Deconstructed sheep's head with the traditional dusting of dried wild thyme
One of the reasons I like living in Penang is that when folks booking a street food walk make a special request it's never for dishes featuring bugs or sheep balls. Food here on the island is not 'weird' or 'bizarre' (though I suppose duck blood cubes, a component of some versions of curry mee might be considered 'out there'). So when I head out the door in the morning I never have to worry that today's walk will be all about how many edible oddities we'll be consuming instead of the ingredients and food, its back story and the people who make it.
I have nothing against offal -- working on our Turkish cookbook has turned me into a liver lover. Grilled gizzards are fab, tripe definitely has a place in Malay beef vermicelli soup and I do like blood cubes on occasion (always in northern Thailand, where they tend to be chewy and a bit smoky flavored). But I have been over travelers questing after the weirdest local food they can find since the year it became A Thing.
Placing the chase after the fifth quarter, or bugs, or unhatched duck eggs above all else blinds us to so much that is not known about a cuisine (outside of its home) -- and that never will be known about a cuisine because it doesn't rate the 'unusual' tag.
Consider the Philippines, and the adventuring food travelers and writers who've visited and come away blabbering about balut and blood stew but never about sinigang, one of the country's most beloved and oft-eaten dishes. Or Turkey, where lists of must-eats invariably include chicken breast pudding -- (Chicken! In a sweet dish! So crazy!) -- but not the humble kuru fasulye, a national soul food if ever there was one.
The flipside to my disdain (can you feel it?) for this weirdest-first manner of approaching cuisines is that I can be guilty of veering too much the other way. For instance: we were 16 months in Turkey researching our cookbook, but it was not until the last days of our final month in country that I tried kelle tandir, or roasted sheep's head.
Turks love kelle, be it boiled and served cold, roasted and served warm or cooked in a soup. Kelle tandir is quite big in Sivas city (Sivas is both a city and a province; Turkish provinces share names with their capital cities), where every morning we passed several shops famed for their wood fire oven-roasted sheep heads, the mahogany skulls staring out of warmed display cases like sentries. In Sivas kelle is breakfast fare. I regret never trying it there. (In my defense, after big dinners in private homes comprising an often obscene number of dishes I could rarely summon a real appetite before noon. Also, few to no American home cooks are going to cook sheep's head in a wood-fired oven, so I wasn't compelled learn how to make it for the book.)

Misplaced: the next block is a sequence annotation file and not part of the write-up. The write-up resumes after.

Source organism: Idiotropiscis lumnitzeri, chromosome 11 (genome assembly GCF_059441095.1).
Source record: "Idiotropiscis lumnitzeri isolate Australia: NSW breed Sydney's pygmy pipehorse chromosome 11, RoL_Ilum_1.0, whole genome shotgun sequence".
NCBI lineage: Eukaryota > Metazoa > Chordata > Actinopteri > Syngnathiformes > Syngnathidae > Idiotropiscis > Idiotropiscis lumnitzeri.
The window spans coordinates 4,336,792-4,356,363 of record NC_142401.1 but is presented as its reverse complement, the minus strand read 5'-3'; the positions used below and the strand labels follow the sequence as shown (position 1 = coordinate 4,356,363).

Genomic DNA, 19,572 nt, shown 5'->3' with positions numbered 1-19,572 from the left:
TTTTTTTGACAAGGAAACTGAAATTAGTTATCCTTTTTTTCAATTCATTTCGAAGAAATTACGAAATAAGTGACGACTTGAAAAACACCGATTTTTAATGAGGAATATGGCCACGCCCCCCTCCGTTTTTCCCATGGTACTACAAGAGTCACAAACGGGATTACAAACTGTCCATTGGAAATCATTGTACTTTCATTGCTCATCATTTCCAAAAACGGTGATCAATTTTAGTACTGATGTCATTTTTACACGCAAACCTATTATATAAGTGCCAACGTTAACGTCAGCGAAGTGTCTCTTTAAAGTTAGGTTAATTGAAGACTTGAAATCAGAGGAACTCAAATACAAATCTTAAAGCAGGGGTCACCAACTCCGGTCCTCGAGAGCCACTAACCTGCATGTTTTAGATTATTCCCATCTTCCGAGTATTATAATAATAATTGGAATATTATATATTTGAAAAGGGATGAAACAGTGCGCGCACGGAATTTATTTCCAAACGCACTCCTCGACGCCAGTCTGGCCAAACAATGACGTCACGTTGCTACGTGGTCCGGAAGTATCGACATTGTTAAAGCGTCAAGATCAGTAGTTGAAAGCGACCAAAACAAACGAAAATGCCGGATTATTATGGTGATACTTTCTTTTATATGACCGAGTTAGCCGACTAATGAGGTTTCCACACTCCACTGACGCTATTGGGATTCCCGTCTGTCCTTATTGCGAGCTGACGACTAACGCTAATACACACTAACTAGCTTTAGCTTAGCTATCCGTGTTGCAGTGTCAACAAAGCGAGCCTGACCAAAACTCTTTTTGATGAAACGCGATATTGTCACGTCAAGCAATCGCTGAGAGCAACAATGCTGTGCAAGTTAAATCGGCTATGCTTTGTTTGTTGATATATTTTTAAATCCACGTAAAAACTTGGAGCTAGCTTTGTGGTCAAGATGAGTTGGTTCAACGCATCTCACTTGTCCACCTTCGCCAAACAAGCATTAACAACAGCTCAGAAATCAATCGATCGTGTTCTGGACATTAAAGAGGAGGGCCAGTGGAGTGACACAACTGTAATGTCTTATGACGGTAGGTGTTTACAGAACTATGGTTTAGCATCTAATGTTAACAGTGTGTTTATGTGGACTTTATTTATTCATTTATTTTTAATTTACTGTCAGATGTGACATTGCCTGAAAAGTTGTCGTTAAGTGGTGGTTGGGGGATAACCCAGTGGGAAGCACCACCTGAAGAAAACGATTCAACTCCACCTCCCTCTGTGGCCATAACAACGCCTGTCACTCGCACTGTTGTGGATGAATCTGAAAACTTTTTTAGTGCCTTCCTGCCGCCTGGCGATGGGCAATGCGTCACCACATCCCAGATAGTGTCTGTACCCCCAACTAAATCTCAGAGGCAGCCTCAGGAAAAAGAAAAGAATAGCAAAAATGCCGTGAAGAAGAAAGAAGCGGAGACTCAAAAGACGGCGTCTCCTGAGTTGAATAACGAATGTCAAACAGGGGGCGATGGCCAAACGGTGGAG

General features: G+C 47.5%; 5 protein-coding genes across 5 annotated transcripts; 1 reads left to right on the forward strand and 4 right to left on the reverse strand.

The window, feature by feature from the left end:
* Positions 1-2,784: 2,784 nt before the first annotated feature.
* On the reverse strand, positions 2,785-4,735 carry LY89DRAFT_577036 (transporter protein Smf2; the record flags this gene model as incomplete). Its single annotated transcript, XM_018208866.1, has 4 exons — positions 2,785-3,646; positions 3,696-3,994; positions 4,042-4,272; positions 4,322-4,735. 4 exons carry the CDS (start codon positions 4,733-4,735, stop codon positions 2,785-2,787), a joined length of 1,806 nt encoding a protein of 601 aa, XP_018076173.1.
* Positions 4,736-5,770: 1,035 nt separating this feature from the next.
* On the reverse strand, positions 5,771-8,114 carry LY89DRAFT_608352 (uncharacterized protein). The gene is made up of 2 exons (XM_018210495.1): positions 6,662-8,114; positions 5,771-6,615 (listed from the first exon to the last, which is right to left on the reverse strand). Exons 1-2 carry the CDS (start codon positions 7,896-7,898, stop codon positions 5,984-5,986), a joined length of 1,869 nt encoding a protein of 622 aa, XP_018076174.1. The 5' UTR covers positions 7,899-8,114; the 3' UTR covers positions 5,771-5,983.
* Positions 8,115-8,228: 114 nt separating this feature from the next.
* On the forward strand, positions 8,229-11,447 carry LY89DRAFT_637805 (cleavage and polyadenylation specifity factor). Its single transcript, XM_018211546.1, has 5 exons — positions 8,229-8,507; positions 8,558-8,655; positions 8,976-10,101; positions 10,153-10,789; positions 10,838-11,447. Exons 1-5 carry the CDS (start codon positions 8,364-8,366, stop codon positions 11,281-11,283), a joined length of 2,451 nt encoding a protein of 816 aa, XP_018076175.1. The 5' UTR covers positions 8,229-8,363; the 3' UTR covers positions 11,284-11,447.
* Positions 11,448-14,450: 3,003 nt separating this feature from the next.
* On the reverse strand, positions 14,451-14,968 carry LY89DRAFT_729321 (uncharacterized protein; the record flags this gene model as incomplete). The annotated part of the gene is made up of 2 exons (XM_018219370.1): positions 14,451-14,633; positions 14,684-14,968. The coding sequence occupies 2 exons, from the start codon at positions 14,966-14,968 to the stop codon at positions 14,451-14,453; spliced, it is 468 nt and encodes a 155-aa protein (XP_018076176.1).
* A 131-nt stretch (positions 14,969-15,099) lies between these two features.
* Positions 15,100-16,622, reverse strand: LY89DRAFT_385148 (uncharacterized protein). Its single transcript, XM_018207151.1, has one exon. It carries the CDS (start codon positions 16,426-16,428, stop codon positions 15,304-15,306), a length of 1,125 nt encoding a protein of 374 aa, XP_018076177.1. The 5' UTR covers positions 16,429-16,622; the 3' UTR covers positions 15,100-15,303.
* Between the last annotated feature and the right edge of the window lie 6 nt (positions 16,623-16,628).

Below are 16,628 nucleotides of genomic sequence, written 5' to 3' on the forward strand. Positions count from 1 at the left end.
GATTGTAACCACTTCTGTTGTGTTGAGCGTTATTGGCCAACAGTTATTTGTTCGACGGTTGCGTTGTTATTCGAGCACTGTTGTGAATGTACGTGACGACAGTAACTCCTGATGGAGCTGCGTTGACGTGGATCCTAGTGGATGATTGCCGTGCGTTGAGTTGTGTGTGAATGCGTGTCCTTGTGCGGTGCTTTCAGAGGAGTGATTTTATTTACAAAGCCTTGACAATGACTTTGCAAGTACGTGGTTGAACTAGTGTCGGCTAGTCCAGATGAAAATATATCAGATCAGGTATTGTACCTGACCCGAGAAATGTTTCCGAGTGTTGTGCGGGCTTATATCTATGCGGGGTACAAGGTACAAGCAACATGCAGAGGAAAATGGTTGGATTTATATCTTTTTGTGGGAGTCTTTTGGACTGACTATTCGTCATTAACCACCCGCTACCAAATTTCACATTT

So when two chef friends invited us to join them for a lunch of roasted sheep's head on one of our last days in Istanbul we accepted. The venue was a well-known shop in the Fish Market off Istiklal Caddesi. Service was swift; within 5 or so minutes of placing our order we each had a plate of head.
I had expected the kelle to be served whole; I was looking forward to using my fingers to pull the tender meat from the skull the way you pull crispy skin from a whole roast chicken. ('For fish and kelle the best utensils are fingers,' a Turkish friend says). Instead it arrived deconstructed, brain (at 5 o'clock in the photo up top) and eyeball (7 o'clock) scooped onto the plate (1 serving is half a head). I had also looked forward to sampling brain (my first ever), which one of our chef friends talked up as we waited for our meal.
Well. The meat and crispy skin were delicious, especially eaten dusted with a bit of dried wild thyme. If you like the taste of lamb you'll enjoy roast kelle. The eyeball -- meh. Chewy and springy but not a lot going on in the taste department. The brain? A big disappointment. I'd imagined spreading it on bread and savoring it like pate or lardo. It was fatty, unctuous in texture and exceedingly rich. But where was the flavor? If I'm going to eat pure fat I'd rather it be shmaltz, or the charred strip of fat that limns a nice grilled steak.
What can I say? I don't like brain. (For what it's worth, Dave does. He devoured his.) I left most on my plate (for my friend to eat), saving room and calories for dessert at the pastane several doors down.
Kelle tandir, at Sahne Sokak 18, Balikpazari (Fish Market), Beyoglu. Till 6pm.